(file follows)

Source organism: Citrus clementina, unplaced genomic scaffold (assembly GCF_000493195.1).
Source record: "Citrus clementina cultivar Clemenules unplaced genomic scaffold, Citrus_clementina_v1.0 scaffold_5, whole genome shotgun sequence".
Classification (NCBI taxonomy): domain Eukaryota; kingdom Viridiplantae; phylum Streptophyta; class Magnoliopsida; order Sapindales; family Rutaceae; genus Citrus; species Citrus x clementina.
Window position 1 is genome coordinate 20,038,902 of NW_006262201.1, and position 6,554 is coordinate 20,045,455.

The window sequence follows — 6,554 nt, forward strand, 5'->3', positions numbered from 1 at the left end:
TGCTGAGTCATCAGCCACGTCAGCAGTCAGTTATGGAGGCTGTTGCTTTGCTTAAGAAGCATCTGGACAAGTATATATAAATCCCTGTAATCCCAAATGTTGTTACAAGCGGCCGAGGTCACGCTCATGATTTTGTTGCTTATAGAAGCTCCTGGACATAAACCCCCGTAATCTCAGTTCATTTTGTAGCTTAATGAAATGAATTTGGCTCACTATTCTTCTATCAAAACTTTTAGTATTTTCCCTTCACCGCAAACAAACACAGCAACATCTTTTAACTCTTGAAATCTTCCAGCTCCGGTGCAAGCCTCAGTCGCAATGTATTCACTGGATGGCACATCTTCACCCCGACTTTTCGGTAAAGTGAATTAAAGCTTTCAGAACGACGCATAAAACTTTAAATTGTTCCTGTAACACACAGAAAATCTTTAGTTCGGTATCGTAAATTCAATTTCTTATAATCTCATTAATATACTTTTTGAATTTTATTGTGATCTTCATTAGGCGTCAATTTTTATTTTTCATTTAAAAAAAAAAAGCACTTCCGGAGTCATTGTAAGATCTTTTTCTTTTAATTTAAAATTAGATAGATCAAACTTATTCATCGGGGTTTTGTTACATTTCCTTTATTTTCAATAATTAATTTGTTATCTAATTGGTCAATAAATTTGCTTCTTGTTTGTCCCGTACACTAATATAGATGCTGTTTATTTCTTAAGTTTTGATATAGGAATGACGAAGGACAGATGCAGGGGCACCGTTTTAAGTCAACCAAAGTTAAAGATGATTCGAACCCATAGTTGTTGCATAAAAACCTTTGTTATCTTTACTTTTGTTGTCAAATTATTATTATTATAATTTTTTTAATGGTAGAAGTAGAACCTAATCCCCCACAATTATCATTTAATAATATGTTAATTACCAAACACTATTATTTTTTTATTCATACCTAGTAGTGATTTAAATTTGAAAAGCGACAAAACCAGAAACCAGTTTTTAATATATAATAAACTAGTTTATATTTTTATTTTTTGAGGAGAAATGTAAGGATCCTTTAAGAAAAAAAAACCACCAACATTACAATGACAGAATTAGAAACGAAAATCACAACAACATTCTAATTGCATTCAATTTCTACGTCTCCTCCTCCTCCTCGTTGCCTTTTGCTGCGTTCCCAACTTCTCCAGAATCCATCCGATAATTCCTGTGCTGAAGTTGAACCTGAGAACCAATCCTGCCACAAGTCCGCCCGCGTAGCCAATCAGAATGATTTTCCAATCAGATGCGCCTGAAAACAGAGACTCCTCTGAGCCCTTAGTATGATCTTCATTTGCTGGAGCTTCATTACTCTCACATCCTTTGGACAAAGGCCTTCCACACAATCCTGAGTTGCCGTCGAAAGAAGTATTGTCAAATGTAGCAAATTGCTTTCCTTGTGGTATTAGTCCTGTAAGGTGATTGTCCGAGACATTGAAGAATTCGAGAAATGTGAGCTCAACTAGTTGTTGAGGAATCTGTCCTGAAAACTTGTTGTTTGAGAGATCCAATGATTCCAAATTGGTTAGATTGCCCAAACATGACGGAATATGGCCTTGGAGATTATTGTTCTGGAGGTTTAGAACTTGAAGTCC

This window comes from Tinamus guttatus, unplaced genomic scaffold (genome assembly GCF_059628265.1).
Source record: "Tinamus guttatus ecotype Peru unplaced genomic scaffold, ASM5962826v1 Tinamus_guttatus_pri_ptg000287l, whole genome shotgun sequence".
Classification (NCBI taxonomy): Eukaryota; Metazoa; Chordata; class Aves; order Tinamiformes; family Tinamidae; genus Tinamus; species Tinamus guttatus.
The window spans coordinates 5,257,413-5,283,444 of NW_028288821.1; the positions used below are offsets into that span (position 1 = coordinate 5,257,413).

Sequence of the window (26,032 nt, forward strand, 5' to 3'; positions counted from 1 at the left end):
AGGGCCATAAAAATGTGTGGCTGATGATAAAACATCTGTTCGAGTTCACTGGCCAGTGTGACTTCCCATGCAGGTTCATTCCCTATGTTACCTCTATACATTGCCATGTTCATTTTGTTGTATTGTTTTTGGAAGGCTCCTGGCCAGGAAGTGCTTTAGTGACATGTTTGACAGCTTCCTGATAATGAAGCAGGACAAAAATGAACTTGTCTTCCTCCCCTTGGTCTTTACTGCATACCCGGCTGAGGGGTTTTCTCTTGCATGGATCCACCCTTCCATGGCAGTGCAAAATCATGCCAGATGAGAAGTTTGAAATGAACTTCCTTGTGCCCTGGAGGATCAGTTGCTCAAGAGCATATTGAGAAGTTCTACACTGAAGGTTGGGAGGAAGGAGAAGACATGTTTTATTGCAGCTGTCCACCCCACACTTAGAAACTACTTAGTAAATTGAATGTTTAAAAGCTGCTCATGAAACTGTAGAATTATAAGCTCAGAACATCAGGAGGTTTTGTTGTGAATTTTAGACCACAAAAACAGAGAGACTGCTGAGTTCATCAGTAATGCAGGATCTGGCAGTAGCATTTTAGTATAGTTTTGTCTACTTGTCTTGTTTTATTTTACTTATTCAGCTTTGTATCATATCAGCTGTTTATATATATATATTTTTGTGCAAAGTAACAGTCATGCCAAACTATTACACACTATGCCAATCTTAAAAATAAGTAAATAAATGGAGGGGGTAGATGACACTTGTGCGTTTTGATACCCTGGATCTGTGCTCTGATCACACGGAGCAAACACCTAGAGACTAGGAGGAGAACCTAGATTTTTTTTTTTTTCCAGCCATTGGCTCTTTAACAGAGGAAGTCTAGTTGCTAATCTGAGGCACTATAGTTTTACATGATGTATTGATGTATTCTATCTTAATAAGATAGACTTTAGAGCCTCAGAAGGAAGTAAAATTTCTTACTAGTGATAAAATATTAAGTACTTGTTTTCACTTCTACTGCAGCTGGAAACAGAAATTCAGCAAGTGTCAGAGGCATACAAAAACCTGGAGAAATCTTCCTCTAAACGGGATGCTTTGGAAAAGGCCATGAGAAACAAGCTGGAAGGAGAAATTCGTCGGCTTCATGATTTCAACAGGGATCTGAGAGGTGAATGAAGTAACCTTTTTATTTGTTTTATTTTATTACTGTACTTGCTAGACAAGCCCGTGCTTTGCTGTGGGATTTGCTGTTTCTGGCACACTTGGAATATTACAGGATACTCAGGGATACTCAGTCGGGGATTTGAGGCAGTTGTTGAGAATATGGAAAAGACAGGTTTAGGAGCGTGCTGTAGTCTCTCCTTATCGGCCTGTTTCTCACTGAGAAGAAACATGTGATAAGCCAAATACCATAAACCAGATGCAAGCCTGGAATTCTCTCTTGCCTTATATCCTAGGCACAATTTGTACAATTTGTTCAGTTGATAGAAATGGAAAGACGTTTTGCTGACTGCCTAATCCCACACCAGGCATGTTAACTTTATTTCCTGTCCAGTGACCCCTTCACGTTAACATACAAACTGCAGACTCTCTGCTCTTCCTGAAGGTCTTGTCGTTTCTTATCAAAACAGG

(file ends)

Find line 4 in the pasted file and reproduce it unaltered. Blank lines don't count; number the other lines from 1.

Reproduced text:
Window position 1 is genome coordinate 20,038,902 of NW_006262201.1, and position 6,554 is coordinate 20,045,455.